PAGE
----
A valuable addition to the social-emotional–learning bookshelf.

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A girl learns to confront her grief, loneliness, and frustration with a trip to the beach.

In this fourth installment of her picture-book series on navigating emotions, Chandra Ghosh Ippen brings readers lonely child Ellie. The girl lives with Miss K., but what she wants is to see her mother again. Unfortunately, her mom doesn’t write or call, leaving Ellie confused about how her parent feels and whether she cares about her. Ellie tends to act out despite Miss K.’s best efforts. One day, Miss K. announces she wishes to “go to the beach and yell into the waves” but that she needs Ellie to help her. They venture out and release their frustrations into the water before meeting up with Ellie’s Uncle Finn to talk about her mom. While short, this story manages to pack healthy coping techniques, discussions of grief, and an acknowledgment of how complicated emotions can be in a kid-friendly package. Finn uses an easy-to-understand metaphor involving waves to explain what Ellie’s mom is going through in such a way that it can be applied to numerous situations that readers can relate to—though Erich Ippen Jr.’s illustrations hint that she may be struggling with a form of mental illness. Throughout the tale, the images are simple watercolor pictures that effectively use a palette that starts out dark, then switches to brighter colors as Ellie’s mood improves. All of the characters are depicted with brown skin.

A valuable addition to the social-emotional–learning bookshelf. (Picture book for ages 3-5.)

Pub Date: Sept. 3, 2020

ISBN: 978-1950168101

Page Count: 34

Publisher: Piplo Productions

Review Posted Online: Nov. 1, 2022


Plotless and pointless, the book clearly exists only because its celebrity author wrote it.

A succession of animal dads do their best to teach their young to say “Dada” in this picture-book vehicle for Fallon.

A grumpy bull says, “DADA!”; his calf moos back. A sad-looking ram insists, “DADA!”; his lamb baas back. A duck, a bee, a dog, a rabbit, a cat, a mouse, a donkey, a pig, a frog, a rooster, and a horse all fail similarly, spread by spread. A final two-spread sequence finds all of the animals arrayed across the pages, dads on the verso and children on the recto. All the text prior to this point has been either iterations of “Dada” or animal sounds in dialogue bubbles; here, narrative text states, “Now everybody get in line, let’s say it together one more time….” Upon the turn of the page, the animal dads gaze round-eyed as their young across the gutter all cry, “DADA!” (except the duckling, who says, “quack”). Ordóñez's illustrations have a bland, digital look, compositions hardly varying with the characters, although the pastel-colored backgrounds change. The punch line fails from a design standpoint, as the sudden, single-bubble chorus of “DADA” appears to be emanating from background features rather than the baby animals’ mouths (only some of which, on close inspection, appear to be open). It also fails to be funny.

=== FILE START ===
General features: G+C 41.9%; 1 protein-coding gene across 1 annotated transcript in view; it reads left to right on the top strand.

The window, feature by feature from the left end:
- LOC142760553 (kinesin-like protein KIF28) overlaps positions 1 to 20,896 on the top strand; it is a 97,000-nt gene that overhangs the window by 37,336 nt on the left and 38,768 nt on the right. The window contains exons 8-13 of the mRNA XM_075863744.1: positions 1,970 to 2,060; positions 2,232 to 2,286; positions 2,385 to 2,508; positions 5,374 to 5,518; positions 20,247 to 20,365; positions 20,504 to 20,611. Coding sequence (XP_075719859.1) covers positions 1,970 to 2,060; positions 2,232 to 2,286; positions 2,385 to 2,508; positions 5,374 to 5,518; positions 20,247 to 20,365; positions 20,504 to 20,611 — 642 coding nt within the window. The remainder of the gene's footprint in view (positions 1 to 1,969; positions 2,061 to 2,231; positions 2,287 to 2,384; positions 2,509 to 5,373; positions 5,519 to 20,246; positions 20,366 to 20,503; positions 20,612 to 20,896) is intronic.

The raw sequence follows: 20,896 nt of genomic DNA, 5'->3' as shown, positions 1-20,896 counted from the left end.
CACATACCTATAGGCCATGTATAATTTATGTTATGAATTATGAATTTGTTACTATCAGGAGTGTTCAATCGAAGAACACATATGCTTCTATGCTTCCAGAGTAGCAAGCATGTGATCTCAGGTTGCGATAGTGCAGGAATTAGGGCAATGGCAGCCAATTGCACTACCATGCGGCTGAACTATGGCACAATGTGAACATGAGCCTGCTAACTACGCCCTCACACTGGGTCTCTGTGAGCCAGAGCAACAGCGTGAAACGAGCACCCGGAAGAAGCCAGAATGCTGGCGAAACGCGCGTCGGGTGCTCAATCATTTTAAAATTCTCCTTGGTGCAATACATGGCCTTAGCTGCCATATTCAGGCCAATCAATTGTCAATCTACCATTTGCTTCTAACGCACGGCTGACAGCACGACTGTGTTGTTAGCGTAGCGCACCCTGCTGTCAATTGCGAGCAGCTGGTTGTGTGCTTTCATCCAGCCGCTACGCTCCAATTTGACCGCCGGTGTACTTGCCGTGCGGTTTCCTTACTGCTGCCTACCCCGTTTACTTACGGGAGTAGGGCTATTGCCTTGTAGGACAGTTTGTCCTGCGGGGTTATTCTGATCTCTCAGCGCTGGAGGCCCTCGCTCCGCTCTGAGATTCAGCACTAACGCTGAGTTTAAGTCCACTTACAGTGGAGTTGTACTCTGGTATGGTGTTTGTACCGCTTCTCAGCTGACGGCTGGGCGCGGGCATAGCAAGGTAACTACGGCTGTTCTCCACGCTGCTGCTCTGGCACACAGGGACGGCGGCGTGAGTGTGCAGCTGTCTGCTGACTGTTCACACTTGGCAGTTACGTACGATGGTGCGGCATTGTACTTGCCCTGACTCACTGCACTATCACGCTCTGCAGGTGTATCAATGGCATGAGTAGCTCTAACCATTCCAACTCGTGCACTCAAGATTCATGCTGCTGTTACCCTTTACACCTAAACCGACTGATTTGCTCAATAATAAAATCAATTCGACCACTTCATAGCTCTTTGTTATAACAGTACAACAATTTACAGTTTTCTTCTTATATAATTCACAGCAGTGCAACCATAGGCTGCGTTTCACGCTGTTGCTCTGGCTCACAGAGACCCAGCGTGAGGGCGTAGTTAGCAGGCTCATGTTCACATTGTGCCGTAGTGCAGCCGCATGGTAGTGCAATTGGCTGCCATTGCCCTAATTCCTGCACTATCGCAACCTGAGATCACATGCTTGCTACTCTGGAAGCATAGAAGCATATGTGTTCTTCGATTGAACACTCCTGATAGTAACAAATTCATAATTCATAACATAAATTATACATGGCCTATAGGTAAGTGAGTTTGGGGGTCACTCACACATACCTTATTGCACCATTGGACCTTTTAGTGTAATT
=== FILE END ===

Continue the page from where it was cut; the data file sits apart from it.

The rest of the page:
Plotless and pointless, the book clearly exists only because its celebrity author wrote it. (Picture book. 3-5)

Pub Date: June 9, 2015

ISBN: 978-1-250-00934-0

Page Count: 32

Publisher: Feiwel & Friends

Review Posted Online: April 14, 2015

Kirkus Reviews Issue: May 1, 2015


It’s a bit hard to dance, or count, to this beat.

Dinos that love to move and groove get children counting from one to 10—and perhaps moving to the beat.

Beginning with a solo bop by a female dino (she has eyelashes, doncha know), the dinosaur dance party begins. Each turn of the page adds another dino and a change in the dance genre: waltz, country line dancing, disco, limbo, square dancing, hip-hop, and swing. As the party would be incomplete without the moonwalk, the T. Rex does the honors…and once they are beyond their initial panic at his appearance, the onlookers cheer wildly. The repeated refrain on each spread allows for audience participation, though it doesn’t easily trip off the tongue: “They hear a swish. / What’s this? / One more? / One more dino on the floor.” Some of the prehistoric beasts are easily identifiable—pterodactyl, ankylosaurus, triceratops—but others will be known only to the dino-obsessed; none are identified, other than T-Rex. Packed spreads filled with psychedelically colored dinos sporting blocks of color, stripes, or polka dots (and infectious looks of joy) make identification even more difficult, to say nothing of counting them. Indeed, this fails as a counting primer: there are extra animals (and sometimes a grumpy T-Rex) in the backgrounds, and the next dino to join the party pokes its head into the frame on the page before. Besides all that, most kids won’t get the dance references.

It’s a bit hard to dance, or count, to this beat. (Picture book. 3-5)

Pub Date: March 1, 2016

ISBN: 978-0-8075-1598-3

Page Count: 32

Publisher: Whitman

Review Posted Online: Jan. 19, 2016

Kirkus Reviews Issue: Feb. 1, 2016

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